The emergence of deep learning based methods for search poses several challenges and opportunities not just for modeling, but also for benchmarking and measuring progress in the field. Some of these challenges are new, while others have evolved from existing challenges in IR benchmarking exacerbated by the scale at which deep learning models operate. Evaluation efforts such as the TREC Deep Learning track and the MS MARCO public leaderboard are intended to encourage research and track our progress, addressing big questions in our field. The goal is not simply to identify which run is “best” but to move the field forward by developing new robust techniques, that work in many different settings, and are adopted in research and practice. This entails a wider conversation in the IR community about what constitutes meaningful progress, how benchmark design can encourage or discourage certain outcomes, and about the validity of our findings. In this talk, I will present a brief overview of what we have learned from our work on MS MARCO and the TREC Deep Learning track—and reflect on the state of the field and the road ahead.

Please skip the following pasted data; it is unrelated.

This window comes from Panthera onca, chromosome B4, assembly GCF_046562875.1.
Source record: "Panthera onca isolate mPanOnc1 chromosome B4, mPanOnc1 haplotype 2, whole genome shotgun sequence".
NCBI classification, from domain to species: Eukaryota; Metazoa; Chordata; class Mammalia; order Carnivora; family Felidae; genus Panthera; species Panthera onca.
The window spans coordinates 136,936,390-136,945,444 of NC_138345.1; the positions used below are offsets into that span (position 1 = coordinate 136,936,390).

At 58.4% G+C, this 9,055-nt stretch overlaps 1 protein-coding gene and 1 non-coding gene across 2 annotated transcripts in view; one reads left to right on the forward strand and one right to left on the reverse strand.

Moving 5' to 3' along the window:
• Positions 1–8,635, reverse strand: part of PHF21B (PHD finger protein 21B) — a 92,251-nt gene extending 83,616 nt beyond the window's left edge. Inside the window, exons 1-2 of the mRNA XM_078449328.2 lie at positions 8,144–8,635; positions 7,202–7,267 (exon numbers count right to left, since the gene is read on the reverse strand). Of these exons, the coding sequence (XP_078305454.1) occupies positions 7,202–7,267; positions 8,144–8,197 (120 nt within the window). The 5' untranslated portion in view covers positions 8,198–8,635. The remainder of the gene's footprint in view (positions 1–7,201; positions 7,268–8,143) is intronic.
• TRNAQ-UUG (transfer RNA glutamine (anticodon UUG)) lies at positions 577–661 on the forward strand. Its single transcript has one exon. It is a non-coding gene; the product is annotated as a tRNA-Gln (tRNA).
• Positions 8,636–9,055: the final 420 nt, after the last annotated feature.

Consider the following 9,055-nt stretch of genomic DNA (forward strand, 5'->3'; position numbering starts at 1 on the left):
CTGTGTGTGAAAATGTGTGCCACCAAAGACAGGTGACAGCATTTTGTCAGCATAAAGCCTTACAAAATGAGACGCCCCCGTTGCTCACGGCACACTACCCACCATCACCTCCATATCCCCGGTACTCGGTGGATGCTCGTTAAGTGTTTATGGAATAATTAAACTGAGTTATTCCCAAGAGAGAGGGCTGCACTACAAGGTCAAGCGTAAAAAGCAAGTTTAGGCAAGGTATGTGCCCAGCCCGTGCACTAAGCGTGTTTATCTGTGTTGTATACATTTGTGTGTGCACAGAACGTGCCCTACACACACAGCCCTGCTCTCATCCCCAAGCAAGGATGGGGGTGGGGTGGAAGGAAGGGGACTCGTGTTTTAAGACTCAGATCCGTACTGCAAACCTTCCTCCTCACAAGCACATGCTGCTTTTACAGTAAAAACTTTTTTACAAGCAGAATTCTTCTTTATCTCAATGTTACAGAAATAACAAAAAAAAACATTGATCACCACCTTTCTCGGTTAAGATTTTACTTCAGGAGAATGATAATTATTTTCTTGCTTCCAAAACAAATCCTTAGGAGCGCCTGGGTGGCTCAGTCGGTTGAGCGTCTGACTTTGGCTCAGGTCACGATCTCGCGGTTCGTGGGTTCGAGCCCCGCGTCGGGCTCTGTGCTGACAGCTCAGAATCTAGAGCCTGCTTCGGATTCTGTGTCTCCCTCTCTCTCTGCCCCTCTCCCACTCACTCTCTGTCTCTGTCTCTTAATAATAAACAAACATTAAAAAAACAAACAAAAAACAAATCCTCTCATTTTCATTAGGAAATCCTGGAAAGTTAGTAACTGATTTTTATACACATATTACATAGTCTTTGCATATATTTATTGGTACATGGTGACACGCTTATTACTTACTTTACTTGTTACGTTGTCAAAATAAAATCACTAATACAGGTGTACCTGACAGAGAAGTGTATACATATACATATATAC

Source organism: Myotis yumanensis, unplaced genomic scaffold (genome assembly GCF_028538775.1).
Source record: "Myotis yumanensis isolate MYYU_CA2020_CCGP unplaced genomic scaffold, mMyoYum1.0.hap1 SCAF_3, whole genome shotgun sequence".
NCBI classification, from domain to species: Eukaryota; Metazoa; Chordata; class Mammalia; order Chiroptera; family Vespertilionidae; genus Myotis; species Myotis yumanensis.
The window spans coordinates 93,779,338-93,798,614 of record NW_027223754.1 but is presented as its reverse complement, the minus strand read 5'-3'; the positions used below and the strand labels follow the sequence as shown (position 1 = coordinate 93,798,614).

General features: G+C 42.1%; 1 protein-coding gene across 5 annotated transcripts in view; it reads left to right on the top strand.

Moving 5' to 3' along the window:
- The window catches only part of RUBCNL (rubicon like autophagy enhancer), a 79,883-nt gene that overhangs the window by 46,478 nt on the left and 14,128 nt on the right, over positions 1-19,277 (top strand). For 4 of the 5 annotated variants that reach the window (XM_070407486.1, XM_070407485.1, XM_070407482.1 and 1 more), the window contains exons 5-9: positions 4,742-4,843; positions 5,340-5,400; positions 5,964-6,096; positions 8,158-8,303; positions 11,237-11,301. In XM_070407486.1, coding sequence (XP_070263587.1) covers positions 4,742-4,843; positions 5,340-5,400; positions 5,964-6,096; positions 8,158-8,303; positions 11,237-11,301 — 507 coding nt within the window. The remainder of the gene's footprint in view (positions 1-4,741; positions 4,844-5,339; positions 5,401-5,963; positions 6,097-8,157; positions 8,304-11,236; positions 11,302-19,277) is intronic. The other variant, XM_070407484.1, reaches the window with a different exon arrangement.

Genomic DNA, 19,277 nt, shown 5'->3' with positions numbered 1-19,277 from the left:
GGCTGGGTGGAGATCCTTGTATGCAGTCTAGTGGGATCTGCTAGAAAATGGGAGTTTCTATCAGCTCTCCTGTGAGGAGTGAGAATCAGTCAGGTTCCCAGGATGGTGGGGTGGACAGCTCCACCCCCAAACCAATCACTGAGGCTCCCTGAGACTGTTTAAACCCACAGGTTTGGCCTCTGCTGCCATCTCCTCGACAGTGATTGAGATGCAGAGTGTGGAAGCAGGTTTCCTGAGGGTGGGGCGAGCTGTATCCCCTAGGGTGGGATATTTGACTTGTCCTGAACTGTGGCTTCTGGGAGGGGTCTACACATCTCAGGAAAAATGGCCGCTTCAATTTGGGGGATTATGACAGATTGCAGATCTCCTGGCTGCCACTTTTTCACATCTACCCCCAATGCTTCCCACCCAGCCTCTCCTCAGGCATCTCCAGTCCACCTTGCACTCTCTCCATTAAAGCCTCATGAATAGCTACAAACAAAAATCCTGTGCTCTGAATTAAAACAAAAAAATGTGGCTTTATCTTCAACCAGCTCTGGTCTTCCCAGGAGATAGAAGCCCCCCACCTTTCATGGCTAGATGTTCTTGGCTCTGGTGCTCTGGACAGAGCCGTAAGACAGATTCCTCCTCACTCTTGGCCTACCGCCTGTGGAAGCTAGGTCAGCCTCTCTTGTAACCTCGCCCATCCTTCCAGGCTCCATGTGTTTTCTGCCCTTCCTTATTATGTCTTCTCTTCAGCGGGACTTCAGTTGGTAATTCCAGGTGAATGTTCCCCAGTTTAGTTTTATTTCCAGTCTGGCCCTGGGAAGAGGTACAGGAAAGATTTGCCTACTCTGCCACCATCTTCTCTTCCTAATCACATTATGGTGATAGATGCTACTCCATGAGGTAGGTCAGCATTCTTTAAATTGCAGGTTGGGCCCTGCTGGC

Bhaskar Mitra is a Principal Applied Scientist at Bing in Montreal, Canada. He joined Microsoft in 2006 and Bing—then called Live Search—in 2007. Before moving to Montreal, he has been part of the Microsoft labs in Hyderabad (India), Bellevue (USA), and Cambridge (UK). His research interests include machine learning and information retrieval, and in particular the topic of neural information retrieval. He co-organized multiple workshops and tutorials, served as a guest editor for the special issue of the Information Retrieval Journal, and co-authored a book on the topic of neural information retrieval. He is currently a doctoral graduand at University College London under the supervision of Dr. Emine Yilmaz and Dr. David Barber.